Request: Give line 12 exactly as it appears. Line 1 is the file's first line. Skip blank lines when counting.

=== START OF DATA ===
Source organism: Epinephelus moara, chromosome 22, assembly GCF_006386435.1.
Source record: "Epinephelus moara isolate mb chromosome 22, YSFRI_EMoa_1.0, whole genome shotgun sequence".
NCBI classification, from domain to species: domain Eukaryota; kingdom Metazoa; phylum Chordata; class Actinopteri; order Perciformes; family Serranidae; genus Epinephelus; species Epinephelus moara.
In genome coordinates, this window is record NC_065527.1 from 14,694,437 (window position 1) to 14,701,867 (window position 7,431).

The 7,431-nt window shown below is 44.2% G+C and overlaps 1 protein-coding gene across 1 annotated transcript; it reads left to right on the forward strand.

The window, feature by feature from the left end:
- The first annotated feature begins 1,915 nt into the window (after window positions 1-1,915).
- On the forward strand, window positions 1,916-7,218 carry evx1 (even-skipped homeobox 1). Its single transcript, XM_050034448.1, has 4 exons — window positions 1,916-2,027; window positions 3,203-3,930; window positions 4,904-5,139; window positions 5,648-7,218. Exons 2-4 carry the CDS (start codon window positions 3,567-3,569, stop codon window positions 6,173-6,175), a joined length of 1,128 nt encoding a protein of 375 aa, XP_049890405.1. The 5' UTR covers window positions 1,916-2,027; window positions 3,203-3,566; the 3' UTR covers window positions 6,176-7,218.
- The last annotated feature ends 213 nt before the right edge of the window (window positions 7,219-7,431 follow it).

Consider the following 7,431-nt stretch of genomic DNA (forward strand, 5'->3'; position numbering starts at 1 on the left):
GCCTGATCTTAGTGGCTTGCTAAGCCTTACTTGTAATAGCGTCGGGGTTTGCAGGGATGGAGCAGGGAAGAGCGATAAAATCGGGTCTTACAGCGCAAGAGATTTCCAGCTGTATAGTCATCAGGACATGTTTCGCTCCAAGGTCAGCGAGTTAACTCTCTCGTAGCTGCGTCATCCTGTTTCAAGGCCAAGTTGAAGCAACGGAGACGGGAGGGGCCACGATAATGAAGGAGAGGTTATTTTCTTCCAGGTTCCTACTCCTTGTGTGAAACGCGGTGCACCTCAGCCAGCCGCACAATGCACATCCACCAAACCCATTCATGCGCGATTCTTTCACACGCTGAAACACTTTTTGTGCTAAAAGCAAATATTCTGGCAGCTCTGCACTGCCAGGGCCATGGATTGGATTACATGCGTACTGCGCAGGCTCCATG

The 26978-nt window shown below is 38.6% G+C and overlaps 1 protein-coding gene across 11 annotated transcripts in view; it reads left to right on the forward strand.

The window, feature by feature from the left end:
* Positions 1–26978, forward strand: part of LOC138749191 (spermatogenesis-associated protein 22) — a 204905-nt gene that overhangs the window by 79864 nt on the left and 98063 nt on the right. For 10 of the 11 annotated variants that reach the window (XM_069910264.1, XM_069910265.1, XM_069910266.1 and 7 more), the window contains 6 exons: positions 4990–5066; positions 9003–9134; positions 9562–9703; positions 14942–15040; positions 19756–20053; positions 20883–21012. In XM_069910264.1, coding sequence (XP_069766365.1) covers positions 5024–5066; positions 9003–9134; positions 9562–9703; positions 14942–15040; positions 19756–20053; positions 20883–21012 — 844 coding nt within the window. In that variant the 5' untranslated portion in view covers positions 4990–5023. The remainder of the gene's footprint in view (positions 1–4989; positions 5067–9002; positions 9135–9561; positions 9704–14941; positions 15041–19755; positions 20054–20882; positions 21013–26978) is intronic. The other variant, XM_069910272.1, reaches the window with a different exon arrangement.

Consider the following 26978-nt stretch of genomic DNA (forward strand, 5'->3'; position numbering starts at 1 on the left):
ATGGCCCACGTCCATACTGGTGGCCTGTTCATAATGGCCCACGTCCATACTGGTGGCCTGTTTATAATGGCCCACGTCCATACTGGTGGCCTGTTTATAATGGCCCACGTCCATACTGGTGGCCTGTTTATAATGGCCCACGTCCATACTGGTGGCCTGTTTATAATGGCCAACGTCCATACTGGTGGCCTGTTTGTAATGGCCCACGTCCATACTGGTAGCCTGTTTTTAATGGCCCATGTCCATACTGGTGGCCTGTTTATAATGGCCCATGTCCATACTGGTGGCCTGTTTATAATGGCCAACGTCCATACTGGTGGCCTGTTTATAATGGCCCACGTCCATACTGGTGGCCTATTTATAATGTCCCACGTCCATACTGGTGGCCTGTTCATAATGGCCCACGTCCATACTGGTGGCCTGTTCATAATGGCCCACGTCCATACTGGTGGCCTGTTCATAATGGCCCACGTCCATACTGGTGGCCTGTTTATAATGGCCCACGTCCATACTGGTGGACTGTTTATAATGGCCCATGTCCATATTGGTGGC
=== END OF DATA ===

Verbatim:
The 26978-nt window shown below is 38.6% G+C and overlaps 1 protein-coding gene across 11 annotated transcripts in view; it reads left to right on the forward strand.